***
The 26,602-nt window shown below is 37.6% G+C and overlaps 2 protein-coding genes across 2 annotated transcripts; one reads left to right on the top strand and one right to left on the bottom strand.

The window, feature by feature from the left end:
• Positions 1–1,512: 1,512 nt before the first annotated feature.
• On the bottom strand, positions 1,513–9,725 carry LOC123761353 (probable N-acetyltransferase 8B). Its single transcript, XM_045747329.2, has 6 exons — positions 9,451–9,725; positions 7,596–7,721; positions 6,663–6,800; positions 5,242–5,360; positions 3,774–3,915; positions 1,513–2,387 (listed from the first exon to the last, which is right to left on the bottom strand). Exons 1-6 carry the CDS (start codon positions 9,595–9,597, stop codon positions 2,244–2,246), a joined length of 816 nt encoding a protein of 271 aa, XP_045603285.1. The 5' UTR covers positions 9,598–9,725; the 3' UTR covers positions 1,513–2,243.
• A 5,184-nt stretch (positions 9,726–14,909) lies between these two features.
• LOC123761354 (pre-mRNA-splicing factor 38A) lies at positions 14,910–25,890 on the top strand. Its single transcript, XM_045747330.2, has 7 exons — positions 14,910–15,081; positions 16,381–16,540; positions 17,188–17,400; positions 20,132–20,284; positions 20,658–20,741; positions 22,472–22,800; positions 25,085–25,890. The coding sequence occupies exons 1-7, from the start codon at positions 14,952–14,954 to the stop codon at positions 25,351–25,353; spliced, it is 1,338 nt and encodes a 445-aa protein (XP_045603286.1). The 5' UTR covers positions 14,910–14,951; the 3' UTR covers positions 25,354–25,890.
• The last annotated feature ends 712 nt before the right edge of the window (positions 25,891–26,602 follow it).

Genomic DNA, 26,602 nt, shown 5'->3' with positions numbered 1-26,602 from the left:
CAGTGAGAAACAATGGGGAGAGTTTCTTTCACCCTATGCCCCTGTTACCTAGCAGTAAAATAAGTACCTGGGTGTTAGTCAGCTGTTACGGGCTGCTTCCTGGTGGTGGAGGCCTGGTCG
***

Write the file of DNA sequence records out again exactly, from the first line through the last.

The 26,602-nt window shown below is 37.6% G+C and overlaps 2 protein-coding genes across 2 annotated transcripts; one reads left to right on the top strand and one right to left on the bottom strand.

The window, feature by feature from the left end:
• Positions 1–1,512: 1,512 nt before the first annotated feature.
• On the bottom strand, positions 1,513–9,725 carry LOC123761353 (probable N-acetyltransferase 8B). Its single transcript, XM_045747329.2, has 6 exons — positions 9,451–9,725; positions 7,596–7,721; positions 6,663–6,800; positions 5,242–5,360; positions 3,774–3,915; positions 1,513–2,387 (listed from the first exon to the last, which is right to left on the bottom strand). Exons 1-6 carry the CDS (start codon positions 9,595–9,597, stop codon positions 2,244–2,246), a joined length of 816 nt encoding a protein of 271 aa, XP_045603285.1. The 5' UTR covers positions 9,598–9,725; the 3' UTR covers positions 1,513–2,243.
• A 5,184-nt stretch (positions 9,726–14,909) lies between these two features.
• LOC123761354 (pre-mRNA-splicing factor 38A) lies at positions 14,910–25,890 on the top strand. Its single transcript, XM_045747330.2, has 7 exons — positions 14,910–15,081; positions 16,381–16,540; positions 17,188–17,400; positions 20,132–20,284; positions 20,658–20,741; positions 22,472–22,800; positions 25,085–25,890. The coding sequence occupies exons 1-7, from the start codon at positions 14,952–14,954 to the stop codon at positions 25,351–25,353; spliced, it is 1,338 nt and encodes a 445-aa protein (XP_045603286.1). The 5' UTR covers positions 14,910–14,951; the 3' UTR covers positions 25,354–25,890.
• The last annotated feature ends 712 nt before the right edge of the window (positions 25,891–26,602 follow it).

Genomic DNA, 26,602 nt, shown 5'->3' with positions numbered 1-26,602 from the left:
CAGTGAGAAACAATGGGGAGAGTTTCTTTCACCCTATGCCCCTGTTACCTAGCAGTAAAATAAGTACCTGGGTGTTAGTCAGCTGTTACGGGCTGCTTCCTGGTGGTGGAGGCCTGGTCG